معايير المحاسبة Accounting, Auditing and Governance Standards Full Text of Accounting, Auditing and Governance Standards for Islamic Financial Institions as at Safar 1437 A.H. - December 2015 A.D.
* السعر لا يشمل الضربية.
- المؤلف: هيئة المحاسبة والمراجعة للمؤسسات المالية الإسلامية (AAOIFI)
This publication contains 26 accounting standards, 5 auditing standards, 2 codes of ethics and 7 governance standards that AAOIFI has issued for the international Islamic finance industry. These standards give guidance on, amongst others, presentation of financial statements for Islamic financial institutions (IFIs), accounting treatment for specific Islamic finance products and mechanisms, external auditing of IFIs, and Shari’a compliance and supervision processes and framework for IFIs.
Currently, the standards are followed as part of mandatory regulatory requirement or Islamic financial institutions’ internal guidelines in jurisdictions across the world that offer Islamic finance.
|الترقيم الدولي ISBN||978-603-01-9615-9|
|نوع الورق||شمواة ياباني|
|المقاس||17 × 24 سم|
|5||Foreword by AAOIFI Secretary General|
|Accounting Financial Accounting Statements|
|47||Conceptual Framework for Financial Reporting by Islamic Financial Institutions Financial Accounting Standards (FAS)|
|97||1. FAS (1): General Presentation and Disclosure in the Financial Statements of Islamic Banks and Financial Institutions|
|173||2. FAS (2): Murabaha and Murabaha to the Purchase Orderer|
|205||3. FAS (3): Mudaraba Financing|
|235||4. FAS (4): Musharaka Financing|
|265||5. FAS (7): Salam and Parallel Salam|
|291||6. FAS (8): Ijarah and Ijarah Muntahia Bittamleek|
|337||7. FAS (9): Zakah|
|371||8. FAS (10): Istisna’a and Parallel Istisna’a|
|413||9. FAS (11): Provisions and Reserves|
|437||10. FAS (12): General Presentation and Disclosure in the Financial Statements of Islamic Insurance Companies|
|493||11. FAS (13): Disclosure of Bases for Determining and Allocating Surplus or Deficit in Islamic Insurance Companies|
|513||12. FAS (14): Investment Funds|
|553||13. FAS (15): Provisions and Reserves in Islamic Insurance Companies|
|575||14. FAS (16): Foreign Currency Transactions and Foreign Operations|
|601||15. FAS (18): Islamic Financial Services Offered By Conventional Financial Institutions|
|617||16. FAS (19): Contributions in Islamic Insurance Companies|
|635||17. FAS (20): Deferred Payment Sale|
|657||18. FAS (21): Disclosure on Transfer of Assets|
|675||19. FAS (22): Segment Reporting|
|697||20. FAS (23): Consolidation|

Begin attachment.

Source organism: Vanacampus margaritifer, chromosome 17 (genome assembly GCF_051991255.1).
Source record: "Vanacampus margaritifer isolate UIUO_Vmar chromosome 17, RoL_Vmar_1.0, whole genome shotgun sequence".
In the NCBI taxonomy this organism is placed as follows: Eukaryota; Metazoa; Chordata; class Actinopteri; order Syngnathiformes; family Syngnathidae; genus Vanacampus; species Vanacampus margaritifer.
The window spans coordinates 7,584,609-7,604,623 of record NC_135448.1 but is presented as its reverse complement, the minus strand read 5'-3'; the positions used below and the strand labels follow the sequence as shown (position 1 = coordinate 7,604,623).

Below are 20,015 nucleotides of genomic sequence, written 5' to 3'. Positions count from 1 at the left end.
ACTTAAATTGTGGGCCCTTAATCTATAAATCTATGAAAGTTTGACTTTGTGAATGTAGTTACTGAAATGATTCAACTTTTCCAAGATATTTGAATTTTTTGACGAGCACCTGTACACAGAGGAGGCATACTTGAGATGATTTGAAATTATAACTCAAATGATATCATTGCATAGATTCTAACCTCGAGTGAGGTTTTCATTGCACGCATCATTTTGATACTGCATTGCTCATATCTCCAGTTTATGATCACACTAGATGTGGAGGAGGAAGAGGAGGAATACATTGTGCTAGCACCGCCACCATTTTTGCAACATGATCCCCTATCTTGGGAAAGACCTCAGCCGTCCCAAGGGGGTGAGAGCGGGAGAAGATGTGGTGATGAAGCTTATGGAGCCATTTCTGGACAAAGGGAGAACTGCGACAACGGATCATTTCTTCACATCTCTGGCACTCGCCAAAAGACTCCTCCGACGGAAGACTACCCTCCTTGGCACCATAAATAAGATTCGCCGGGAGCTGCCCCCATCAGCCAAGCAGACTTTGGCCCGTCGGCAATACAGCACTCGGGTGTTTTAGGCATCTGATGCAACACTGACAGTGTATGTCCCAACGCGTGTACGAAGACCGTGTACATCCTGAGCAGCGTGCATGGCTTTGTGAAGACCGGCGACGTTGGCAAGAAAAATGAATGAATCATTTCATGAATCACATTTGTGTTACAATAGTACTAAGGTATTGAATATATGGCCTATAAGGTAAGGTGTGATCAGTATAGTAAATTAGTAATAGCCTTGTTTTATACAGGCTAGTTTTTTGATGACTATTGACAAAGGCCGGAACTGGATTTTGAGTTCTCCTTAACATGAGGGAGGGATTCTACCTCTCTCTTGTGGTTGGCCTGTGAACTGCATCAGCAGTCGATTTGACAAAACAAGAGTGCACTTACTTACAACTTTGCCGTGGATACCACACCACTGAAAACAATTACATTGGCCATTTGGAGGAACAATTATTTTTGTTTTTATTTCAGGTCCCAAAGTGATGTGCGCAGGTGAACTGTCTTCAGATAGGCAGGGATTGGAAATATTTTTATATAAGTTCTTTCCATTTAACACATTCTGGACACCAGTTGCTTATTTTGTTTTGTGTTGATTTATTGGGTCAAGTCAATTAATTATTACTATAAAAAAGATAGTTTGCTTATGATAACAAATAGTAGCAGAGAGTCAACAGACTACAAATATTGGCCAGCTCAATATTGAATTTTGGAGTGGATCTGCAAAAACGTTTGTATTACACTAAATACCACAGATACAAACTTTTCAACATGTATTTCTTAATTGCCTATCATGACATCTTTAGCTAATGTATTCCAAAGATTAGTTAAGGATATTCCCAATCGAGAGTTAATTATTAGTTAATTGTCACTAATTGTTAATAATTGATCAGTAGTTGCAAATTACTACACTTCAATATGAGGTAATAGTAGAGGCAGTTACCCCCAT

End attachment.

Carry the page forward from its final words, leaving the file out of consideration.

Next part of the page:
|717||21. FAS (24): Investments in Associates|
|735||22. FAS (25): Investment in Sukuk, Shares and Similar Instruments|
|763||23. FAS (26): Investment in Real Estate|
|797||24. FAS (27): Investment Accounts Auditing|
|819||1. Objective and Principles of Auditing|
|829||2. Auditor’s Report|
|849||3. Terms of Audit Engagement|
|867||4. Testing for Compliance with Shari’a Rules and Principles by an External Auditor by External Auditor|
|877||5. Auditor’s Responsibility to Consider Fraud and Error in an Audit of Financial Statements Governance|
|889||1. Shari’a Supervisory Board: Appointment, Composition and Report|
|903||2 Shari’a Review|
|913||3. Internal Shari’a Review|
|927||4 Audit and Governance Committee for Islamic Financial Institutions|
|943||5. Independence of Shari’a Supervisory Board|
|953||6. Statement on Governance Principles for Islamic Financial Institutions|
|975||7. Corporate Social Responsibility, Conduct and Disclosure for Islamic Financial Institutions Ethics|
|1011||1. Code of Ethics for Accountants and Auditors of Islamic Financial Institutions|
|1033||2. Code of Ethics for the Employees of Islamic Financial Institutions Guidance|
|1049||Guidance Note on First Time Adoption of AAOIFI Accounting Standards by an Islamic Financial Institution|
|1061||Overview: Book Publication Sponsor|
The Accounting and Auditing Organization for Islamic Financial In-stitutions (AAOIFI), formerly known as Financial Accounting Organiza-tion for Islamic Banks and Financial Institutions, was established in ac-cordance with the Agreement of Association which was signed by Islamic financial institutions on 1 Safar 1410 A.H., corresponding to 26 February 1990 A.D., in Algiers. AAOIFI was registered on 11 Ramadan 1411 A.H., corre-sponding to 27 March 1991 A.D., in the Kingdom of Bahrain as an international autonomous non-profit making corporate body.
Objectives of AAOIFI are:
1. To develop accounting and auditing thoughts relevant to Islamic financial institutions;
2. To disseminate accounting and auditing thoughts relevant to Islamic financial institutions and their applications through training, seminars, publication of periodical newsletters, carrying out and commissioning of research and other means;
3. To prepare, promulgate and interpret accounting and auditing standards for Islamic financial institutions; and
4. To review and amend accounting and auditing standards for Islamic financial institutions.
AAOIFI carries out these objectives in accordance with the precepts of Islamic Shari’a which represents a comprehensive system for all aspects of life, in conformity with the environment in which Islamic financial institutions have developed. This activity is intended both to enhance the confidence of users of the financial statements of Islamic financial institutions in the information that is produced about these institutions, and to encourage these users to invest or deposit their funds in Islamic financial institutions and to use their services.
Before the establishment of AAOIFI, intensive efforts were made on both administrative and technical levels beginning with the working paper that was presented by the Islamic Development Bank during the annual meeting of its board of governors in Istanbul in March 1987. Thereafter, a number of committees were formed to examine the appropriate methods of preparing accounting standards for Islamic financial institutions. These committees produced several research studies and reports.